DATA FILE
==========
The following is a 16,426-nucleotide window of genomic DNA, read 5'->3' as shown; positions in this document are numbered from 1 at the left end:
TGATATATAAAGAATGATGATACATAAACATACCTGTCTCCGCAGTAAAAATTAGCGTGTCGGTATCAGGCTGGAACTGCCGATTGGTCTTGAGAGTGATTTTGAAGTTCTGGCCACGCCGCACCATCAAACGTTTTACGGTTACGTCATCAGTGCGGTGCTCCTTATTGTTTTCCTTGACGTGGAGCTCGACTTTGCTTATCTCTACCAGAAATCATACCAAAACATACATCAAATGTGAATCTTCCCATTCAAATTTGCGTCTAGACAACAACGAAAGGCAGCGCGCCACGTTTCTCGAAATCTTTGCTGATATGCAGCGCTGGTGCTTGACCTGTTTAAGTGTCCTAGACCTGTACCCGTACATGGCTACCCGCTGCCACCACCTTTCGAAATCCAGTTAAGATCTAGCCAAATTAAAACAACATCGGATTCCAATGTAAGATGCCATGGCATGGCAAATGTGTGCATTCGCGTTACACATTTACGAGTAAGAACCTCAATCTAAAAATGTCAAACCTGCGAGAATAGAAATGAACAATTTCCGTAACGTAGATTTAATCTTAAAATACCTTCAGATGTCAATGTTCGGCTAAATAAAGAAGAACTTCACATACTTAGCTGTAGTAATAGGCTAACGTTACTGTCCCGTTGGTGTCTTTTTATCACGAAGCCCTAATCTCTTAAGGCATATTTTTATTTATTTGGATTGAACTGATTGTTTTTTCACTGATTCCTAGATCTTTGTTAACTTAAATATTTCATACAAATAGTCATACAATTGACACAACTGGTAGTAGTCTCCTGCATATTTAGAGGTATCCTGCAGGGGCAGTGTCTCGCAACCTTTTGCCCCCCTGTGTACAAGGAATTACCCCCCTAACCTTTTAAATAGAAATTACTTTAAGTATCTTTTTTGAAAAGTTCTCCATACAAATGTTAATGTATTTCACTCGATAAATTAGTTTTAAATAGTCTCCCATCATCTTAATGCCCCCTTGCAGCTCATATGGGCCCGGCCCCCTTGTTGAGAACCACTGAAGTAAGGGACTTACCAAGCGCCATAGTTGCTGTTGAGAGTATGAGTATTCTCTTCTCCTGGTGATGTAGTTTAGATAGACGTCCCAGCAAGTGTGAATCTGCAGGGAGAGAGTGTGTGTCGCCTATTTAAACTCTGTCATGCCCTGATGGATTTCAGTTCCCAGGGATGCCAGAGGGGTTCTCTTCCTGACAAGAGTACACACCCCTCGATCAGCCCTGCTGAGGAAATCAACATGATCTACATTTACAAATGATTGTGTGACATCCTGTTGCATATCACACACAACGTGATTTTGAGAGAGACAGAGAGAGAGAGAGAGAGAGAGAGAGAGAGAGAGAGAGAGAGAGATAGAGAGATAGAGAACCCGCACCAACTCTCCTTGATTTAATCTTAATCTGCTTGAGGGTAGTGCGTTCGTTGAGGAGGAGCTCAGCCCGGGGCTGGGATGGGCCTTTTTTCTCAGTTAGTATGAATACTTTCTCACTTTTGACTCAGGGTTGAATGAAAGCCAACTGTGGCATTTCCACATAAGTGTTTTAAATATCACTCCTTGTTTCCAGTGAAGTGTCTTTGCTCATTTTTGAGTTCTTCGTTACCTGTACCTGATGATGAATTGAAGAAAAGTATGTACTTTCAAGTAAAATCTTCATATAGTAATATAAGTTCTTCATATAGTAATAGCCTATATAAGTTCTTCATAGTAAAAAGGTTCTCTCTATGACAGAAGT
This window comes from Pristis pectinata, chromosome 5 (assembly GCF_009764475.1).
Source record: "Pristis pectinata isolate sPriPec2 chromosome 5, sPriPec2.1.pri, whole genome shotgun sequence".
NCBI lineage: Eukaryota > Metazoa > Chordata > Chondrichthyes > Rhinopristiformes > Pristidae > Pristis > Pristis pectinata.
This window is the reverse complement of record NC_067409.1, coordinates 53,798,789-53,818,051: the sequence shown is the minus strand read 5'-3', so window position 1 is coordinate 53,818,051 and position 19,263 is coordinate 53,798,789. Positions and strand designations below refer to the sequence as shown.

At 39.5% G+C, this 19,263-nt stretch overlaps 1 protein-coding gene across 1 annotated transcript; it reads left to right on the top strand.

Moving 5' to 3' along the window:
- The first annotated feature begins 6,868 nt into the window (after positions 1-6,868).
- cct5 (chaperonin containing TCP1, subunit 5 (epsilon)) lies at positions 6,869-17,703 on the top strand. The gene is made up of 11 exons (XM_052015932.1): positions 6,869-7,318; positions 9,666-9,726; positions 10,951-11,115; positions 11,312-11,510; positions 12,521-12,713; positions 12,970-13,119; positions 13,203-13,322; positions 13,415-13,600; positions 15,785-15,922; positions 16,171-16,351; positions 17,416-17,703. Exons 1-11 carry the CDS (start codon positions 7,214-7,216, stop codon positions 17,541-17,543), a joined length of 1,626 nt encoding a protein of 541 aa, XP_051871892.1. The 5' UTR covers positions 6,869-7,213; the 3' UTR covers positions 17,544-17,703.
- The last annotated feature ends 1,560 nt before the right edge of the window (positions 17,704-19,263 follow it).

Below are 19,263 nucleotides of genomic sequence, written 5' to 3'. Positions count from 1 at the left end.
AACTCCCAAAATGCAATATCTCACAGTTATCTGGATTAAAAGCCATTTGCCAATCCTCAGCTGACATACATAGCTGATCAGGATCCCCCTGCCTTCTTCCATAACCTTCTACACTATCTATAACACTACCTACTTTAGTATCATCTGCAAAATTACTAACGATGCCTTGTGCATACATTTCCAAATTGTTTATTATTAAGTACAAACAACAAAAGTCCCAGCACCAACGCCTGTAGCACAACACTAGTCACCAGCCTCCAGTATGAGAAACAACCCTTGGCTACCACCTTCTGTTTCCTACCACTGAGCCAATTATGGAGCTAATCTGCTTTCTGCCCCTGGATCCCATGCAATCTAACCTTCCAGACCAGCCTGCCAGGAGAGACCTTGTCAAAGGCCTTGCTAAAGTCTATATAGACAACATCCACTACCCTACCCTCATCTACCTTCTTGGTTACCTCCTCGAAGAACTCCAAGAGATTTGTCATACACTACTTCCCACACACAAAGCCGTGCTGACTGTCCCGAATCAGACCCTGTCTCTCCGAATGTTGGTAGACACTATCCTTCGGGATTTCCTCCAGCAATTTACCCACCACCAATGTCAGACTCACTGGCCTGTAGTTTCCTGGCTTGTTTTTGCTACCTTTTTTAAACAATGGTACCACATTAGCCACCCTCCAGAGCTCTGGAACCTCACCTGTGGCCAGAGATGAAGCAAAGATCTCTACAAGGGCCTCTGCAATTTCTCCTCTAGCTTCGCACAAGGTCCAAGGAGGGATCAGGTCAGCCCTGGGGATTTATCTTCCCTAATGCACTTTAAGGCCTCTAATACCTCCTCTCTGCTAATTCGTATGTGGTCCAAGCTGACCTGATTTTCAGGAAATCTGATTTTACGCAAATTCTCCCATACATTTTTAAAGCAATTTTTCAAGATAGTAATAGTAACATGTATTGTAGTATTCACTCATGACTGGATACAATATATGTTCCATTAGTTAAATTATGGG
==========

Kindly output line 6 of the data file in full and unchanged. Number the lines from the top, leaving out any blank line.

This window is the reverse complement of record NC_067409.1, coordinates 53,798,789-53,818,051: the sequence shown is the minus strand read 5'-3', so window position 1 is coordinate 53,818,051 and position 19,263 is coordinate 53,798,789. Positions and strand designations below refer to the sequence as shown.